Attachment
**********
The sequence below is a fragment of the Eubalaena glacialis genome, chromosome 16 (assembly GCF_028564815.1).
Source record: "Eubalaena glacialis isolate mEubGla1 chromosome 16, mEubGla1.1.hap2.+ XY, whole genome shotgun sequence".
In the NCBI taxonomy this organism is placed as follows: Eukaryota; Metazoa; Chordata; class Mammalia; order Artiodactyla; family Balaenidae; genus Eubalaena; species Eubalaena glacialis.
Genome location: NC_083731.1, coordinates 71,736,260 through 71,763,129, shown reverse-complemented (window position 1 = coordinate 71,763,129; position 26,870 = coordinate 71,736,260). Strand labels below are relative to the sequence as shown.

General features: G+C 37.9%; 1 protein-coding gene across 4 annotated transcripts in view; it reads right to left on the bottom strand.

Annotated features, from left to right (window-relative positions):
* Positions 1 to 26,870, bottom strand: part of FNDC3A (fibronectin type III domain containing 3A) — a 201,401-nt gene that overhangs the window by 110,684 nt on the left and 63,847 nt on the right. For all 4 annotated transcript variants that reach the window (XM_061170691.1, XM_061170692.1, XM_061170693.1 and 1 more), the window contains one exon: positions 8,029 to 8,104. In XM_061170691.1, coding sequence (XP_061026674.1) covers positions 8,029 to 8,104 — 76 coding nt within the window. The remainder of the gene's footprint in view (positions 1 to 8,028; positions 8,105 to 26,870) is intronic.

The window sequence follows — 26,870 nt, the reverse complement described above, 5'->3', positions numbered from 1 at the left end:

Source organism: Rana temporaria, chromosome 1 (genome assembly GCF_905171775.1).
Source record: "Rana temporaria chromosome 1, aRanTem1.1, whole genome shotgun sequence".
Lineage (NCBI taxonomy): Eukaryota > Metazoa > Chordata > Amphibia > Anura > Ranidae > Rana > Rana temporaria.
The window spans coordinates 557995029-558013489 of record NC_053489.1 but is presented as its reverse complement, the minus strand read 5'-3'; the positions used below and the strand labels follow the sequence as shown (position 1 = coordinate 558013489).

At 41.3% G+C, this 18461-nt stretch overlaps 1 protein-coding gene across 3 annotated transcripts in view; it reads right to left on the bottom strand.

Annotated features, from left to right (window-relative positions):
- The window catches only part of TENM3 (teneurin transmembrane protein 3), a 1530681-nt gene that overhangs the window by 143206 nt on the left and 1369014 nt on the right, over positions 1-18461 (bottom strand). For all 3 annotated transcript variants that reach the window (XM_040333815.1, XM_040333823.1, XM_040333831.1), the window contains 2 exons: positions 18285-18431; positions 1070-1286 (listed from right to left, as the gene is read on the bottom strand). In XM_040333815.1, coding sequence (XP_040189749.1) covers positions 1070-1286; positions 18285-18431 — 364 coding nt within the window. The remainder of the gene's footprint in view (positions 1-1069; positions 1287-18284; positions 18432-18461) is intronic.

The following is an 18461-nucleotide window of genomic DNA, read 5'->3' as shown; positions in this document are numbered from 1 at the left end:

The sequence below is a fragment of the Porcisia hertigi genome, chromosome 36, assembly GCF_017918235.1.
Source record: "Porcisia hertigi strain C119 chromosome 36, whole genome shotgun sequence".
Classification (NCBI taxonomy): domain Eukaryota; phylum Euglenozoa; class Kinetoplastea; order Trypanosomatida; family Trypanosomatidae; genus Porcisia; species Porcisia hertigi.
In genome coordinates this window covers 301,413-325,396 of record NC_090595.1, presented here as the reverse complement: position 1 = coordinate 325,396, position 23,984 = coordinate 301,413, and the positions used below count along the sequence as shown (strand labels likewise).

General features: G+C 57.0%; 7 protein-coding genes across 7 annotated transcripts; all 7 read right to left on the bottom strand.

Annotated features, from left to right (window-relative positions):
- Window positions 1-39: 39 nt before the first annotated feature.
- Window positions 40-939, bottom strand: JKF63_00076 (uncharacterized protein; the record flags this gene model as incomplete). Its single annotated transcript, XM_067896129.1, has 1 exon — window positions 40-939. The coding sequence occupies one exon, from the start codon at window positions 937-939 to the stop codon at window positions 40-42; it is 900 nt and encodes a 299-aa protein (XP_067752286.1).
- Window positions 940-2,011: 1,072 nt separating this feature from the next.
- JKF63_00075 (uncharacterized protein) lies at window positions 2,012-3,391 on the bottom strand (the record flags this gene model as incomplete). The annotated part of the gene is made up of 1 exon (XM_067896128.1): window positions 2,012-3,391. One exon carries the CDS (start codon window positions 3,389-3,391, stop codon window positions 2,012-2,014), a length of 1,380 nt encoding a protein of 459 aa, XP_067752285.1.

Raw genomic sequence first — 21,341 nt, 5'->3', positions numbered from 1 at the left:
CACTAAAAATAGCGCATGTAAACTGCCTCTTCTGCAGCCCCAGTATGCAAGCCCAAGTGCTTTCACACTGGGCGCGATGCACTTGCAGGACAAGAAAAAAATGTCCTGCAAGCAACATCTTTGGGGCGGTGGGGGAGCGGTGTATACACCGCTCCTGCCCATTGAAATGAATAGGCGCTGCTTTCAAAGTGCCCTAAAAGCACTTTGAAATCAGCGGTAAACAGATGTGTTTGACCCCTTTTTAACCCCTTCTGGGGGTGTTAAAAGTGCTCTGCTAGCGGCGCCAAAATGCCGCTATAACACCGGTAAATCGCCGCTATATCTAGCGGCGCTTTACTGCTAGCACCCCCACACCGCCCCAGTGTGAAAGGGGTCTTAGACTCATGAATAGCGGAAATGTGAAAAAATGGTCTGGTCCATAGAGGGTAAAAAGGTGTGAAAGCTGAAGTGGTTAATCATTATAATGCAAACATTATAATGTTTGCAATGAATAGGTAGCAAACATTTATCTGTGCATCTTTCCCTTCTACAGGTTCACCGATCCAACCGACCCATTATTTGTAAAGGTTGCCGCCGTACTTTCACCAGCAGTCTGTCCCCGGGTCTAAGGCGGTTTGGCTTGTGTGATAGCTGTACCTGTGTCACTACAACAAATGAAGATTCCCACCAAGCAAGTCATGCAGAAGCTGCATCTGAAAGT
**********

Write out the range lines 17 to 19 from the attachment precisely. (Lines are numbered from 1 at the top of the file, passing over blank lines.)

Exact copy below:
The sequence below is a fragment of the Porcisia hertigi genome, chromosome 36, assembly GCF_017918235.1.
Source record: "Porcisia hertigi strain C119 chromosome 36, whole genome shotgun sequence".
Classification (NCBI taxonomy): domain Eukaryota; phylum Euglenozoa; class Kinetoplastea; order Trypanosomatida; family Trypanosomatidae; genus Porcisia; species Porcisia hertigi.